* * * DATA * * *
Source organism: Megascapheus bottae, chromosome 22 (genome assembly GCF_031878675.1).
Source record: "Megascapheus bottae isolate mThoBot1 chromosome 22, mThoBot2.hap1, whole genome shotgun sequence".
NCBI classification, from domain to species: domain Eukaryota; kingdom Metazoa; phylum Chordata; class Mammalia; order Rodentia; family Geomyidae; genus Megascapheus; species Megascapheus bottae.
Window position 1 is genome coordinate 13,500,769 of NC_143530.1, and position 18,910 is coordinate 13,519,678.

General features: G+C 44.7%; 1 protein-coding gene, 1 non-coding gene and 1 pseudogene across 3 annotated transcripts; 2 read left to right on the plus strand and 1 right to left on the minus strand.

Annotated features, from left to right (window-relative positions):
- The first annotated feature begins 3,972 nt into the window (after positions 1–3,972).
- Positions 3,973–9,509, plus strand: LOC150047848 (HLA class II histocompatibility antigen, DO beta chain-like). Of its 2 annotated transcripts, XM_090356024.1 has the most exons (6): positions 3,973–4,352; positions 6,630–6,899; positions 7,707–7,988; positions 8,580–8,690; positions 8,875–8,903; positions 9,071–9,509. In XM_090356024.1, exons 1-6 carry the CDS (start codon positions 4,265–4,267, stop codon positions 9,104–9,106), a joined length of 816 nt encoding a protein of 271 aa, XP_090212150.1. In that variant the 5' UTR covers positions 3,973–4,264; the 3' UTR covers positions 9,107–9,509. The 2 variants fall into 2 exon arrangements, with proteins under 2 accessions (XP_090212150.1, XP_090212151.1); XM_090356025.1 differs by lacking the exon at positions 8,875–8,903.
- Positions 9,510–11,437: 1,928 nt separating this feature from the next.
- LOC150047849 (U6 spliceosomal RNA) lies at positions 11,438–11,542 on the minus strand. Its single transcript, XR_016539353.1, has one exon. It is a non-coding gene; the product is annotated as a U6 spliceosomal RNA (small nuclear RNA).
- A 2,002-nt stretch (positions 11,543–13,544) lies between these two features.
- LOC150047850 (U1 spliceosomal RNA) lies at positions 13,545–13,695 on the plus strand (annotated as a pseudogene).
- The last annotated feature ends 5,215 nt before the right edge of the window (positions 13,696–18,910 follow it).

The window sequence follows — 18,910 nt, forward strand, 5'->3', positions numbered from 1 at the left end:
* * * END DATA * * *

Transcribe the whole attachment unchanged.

Source organism: Megascapheus bottae, chromosome 22 (genome assembly GCF_031878675.1).
Source record: "Megascapheus bottae isolate mThoBot1 chromosome 22, mThoBot2.hap1, whole genome shotgun sequence".
NCBI classification, from domain to species: domain Eukaryota; kingdom Metazoa; phylum Chordata; class Mammalia; order Rodentia; family Geomyidae; genus Megascapheus; species Megascapheus bottae.
Window position 1 is genome coordinate 13,500,769 of NC_143530.1, and position 18,910 is coordinate 13,519,678.

General features: G+C 44.7%; 1 protein-coding gene, 1 non-coding gene and 1 pseudogene across 3 annotated transcripts; 2 read left to right on the plus strand and 1 right to left on the minus strand.

Annotated features, from left to right (window-relative positions):
- The first annotated feature begins 3,972 nt into the window (after positions 1–3,972).
- Positions 3,973–9,509, plus strand: LOC150047848 (HLA class II histocompatibility antigen, DO beta chain-like). Of its 2 annotated transcripts, XM_090356024.1 has the most exons (6): positions 3,973–4,352; positions 6,630–6,899; positions 7,707–7,988; positions 8,580–8,690; positions 8,875–8,903; positions 9,071–9,509. In XM_090356024.1, exons 1-6 carry the CDS (start codon positions 4,265–4,267, stop codon positions 9,104–9,106), a joined length of 816 nt encoding a protein of 271 aa, XP_090212150.1. In that variant the 5' UTR covers positions 3,973–4,264; the 3' UTR covers positions 9,107–9,509. The 2 variants fall into 2 exon arrangements, with proteins under 2 accessions (XP_090212150.1, XP_090212151.1); XM_090356025.1 differs by lacking the exon at positions 8,875–8,903.
- Positions 9,510–11,437: 1,928 nt separating this feature from the next.
- LOC150047849 (U6 spliceosomal RNA) lies at positions 11,438–11,542 on the minus strand. Its single transcript, XR_016539353.1, has one exon. It is a non-coding gene; the product is annotated as a U6 spliceosomal RNA (small nuclear RNA).
- A 2,002-nt stretch (positions 11,543–13,544) lies between these two features.
- LOC150047850 (U1 spliceosomal RNA) lies at positions 13,545–13,695 on the plus strand (annotated as a pseudogene).
- The last annotated feature ends 5,215 nt before the right edge of the window (positions 13,696–18,910 follow it).

The window sequence follows — 18,910 nt, forward strand, 5'->3', positions numbered from 1 at the left end: